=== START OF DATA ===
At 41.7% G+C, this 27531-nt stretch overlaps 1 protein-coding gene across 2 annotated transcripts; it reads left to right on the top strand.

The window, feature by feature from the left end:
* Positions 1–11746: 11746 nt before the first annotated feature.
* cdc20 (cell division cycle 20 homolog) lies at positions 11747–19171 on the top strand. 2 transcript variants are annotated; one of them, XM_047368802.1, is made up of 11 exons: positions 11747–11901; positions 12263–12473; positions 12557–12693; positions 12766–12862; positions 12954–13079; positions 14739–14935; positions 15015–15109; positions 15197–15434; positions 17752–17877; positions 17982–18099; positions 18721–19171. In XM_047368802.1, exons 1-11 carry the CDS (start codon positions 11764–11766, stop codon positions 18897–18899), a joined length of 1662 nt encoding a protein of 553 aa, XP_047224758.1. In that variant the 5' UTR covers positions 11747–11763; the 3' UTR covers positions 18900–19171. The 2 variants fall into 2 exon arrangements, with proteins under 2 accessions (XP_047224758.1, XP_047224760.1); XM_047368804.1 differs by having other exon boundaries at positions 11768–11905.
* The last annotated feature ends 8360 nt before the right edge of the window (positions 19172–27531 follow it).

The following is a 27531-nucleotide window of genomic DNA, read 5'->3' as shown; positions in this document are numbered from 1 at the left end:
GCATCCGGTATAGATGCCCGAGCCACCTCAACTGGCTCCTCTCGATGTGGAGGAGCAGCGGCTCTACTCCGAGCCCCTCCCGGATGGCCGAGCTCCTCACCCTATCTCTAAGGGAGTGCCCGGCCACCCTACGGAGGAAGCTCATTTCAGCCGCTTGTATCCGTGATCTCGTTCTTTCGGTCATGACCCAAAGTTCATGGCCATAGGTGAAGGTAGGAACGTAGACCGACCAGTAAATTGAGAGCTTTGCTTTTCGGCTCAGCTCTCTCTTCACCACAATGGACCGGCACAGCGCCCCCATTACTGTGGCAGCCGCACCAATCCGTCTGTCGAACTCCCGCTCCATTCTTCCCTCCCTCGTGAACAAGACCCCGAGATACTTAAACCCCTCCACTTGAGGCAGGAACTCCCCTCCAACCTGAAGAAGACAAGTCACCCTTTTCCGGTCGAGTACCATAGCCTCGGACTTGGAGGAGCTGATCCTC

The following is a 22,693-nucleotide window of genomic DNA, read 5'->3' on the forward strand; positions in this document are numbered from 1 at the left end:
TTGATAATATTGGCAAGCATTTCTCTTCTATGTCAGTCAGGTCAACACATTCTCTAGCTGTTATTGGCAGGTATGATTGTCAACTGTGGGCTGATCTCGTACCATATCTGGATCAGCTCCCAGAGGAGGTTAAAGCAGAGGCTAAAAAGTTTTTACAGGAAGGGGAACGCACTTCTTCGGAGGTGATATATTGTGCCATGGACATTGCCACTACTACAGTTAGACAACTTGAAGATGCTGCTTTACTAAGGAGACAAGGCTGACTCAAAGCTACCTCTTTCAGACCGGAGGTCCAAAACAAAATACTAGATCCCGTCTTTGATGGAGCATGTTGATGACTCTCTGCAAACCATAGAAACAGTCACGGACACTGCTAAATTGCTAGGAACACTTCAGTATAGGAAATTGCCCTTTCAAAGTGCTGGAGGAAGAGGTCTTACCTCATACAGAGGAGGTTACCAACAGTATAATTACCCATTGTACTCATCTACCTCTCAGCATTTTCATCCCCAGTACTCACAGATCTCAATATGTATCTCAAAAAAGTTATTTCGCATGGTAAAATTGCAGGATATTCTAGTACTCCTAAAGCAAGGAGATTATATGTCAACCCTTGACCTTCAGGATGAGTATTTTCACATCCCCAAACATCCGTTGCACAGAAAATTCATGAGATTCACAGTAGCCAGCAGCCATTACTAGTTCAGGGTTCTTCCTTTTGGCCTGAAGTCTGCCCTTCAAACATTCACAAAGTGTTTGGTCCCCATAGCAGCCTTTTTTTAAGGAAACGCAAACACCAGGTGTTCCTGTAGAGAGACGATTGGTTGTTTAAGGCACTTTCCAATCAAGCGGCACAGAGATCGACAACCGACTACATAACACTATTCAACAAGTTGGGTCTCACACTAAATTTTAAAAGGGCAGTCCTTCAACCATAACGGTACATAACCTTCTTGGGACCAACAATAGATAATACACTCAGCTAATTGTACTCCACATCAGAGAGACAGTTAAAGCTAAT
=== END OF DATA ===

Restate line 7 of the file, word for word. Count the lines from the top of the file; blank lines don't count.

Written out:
GCATCCGGTATAGATGCCCGAGCCACCTCAACTGGCTCCTCTCGATGTGGAGGAGCAGCGGCTCTACTCCGAGCCCCTCCCGGATGGCCGAGCTCCTCACCCTATCTCTAAGGGAGTGCCCGGCCACCCTACGGAGGAAGCTCATTTCAGCCGCTTGTATCCGTGATCTCGTTCTTTCGGTCATGACCCAAAGTTCATGGCCATAGGTGAAGGTAGGAACGTAGACCGACCAGTAAATTGAGAGCTTTGCTTTTCGGCTCAGCTCTCTCTTCACCACAATGGACCGGCACAGCGCCCCCATTACTGTGGCAGCCGCACCAATCCGTCTGTCGAACTCCCGCTCCATTCTTCCCTCCCTCGTGAACAAGACCCCGAGATACTTAAACCCCTCCACTTGAGGCAGGAACTCCCCTCCAACCTGAAGAAGACAAGTCACCCTTTTCCGGTCGAGTACCATAGCCTCGGACTTGGAGGAGCTGATCCTC